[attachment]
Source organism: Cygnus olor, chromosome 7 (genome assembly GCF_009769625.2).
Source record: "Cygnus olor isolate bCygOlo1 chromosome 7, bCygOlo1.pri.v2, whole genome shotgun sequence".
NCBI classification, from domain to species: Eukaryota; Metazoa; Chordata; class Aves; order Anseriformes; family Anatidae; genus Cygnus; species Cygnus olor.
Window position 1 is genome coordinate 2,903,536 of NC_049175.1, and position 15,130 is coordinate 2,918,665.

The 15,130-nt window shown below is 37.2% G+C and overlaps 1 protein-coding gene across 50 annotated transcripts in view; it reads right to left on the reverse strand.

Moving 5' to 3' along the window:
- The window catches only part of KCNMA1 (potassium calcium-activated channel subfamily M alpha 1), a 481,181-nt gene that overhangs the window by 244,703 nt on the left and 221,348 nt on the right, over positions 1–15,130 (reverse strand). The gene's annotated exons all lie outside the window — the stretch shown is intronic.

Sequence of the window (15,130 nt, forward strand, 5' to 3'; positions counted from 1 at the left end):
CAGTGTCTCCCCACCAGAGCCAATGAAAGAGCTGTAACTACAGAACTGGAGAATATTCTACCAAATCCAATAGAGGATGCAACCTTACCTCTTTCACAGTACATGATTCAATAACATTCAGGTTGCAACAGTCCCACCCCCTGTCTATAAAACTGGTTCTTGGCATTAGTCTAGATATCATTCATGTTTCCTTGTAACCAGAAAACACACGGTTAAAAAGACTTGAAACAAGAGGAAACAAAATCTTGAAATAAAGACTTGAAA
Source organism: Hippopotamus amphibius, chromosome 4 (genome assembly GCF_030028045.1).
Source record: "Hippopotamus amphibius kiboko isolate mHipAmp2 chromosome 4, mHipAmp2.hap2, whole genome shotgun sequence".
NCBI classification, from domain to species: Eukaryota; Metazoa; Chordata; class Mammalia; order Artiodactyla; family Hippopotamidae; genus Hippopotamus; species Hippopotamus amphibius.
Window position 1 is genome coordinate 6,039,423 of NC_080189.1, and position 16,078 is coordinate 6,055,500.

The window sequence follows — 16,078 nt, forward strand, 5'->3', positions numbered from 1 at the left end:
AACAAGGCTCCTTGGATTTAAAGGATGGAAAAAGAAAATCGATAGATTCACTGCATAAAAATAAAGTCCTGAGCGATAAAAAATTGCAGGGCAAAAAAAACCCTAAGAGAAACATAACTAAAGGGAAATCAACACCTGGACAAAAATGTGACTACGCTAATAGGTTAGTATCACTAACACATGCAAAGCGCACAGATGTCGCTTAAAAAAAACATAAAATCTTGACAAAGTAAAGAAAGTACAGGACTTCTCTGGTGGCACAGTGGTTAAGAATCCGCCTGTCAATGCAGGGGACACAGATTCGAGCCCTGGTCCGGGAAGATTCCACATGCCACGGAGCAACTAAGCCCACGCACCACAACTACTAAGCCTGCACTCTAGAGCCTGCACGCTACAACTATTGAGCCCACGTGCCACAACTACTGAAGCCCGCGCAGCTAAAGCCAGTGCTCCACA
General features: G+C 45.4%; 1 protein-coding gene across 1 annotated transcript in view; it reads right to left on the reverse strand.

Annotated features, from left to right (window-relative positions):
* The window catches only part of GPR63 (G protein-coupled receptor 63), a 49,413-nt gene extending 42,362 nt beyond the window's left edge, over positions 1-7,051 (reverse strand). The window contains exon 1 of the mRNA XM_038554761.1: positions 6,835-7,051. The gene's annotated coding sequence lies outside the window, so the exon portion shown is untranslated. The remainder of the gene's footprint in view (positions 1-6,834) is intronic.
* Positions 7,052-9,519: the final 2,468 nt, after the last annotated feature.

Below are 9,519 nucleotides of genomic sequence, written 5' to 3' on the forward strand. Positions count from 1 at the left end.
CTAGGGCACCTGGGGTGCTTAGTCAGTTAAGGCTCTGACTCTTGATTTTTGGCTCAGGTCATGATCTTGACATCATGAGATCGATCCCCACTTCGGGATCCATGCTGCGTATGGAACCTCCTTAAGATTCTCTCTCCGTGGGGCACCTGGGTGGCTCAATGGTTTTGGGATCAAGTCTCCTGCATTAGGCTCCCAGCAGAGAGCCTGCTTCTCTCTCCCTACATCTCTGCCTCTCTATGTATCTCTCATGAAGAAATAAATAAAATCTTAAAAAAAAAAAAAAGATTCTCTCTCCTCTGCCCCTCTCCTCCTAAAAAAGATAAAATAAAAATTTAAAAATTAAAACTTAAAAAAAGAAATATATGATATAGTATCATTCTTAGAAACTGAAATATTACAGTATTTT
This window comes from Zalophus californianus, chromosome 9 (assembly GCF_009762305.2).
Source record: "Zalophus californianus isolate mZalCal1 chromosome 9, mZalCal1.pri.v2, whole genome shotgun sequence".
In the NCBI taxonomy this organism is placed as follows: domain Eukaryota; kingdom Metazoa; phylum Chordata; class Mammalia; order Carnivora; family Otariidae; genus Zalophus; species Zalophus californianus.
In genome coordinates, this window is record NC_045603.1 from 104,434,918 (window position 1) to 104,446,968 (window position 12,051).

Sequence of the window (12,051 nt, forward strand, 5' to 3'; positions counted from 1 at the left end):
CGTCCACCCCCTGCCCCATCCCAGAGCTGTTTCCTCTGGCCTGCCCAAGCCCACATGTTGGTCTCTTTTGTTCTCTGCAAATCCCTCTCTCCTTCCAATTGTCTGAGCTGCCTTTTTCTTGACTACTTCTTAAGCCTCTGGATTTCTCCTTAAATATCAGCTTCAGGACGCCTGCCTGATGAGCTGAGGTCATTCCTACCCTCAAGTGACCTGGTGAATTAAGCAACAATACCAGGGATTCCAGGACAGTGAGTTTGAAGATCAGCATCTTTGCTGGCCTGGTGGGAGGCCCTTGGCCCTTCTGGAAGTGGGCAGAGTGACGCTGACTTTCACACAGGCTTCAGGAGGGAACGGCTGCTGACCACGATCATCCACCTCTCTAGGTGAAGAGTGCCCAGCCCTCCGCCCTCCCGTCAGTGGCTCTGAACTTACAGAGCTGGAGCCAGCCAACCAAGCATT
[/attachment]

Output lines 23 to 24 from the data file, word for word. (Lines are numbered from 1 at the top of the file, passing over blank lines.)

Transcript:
Source record: "Zalophus californianus isolate mZalCal1 chromosome 9, mZalCal1.pri.v2, whole genome shotgun sequence".
In the NCBI taxonomy this organism is placed as follows: domain Eukaryota; kingdom Metazoa; phylum Chordata; class Mammalia; order Carnivora; family Otariidae; genus Zalophus; species Zalophus californianus.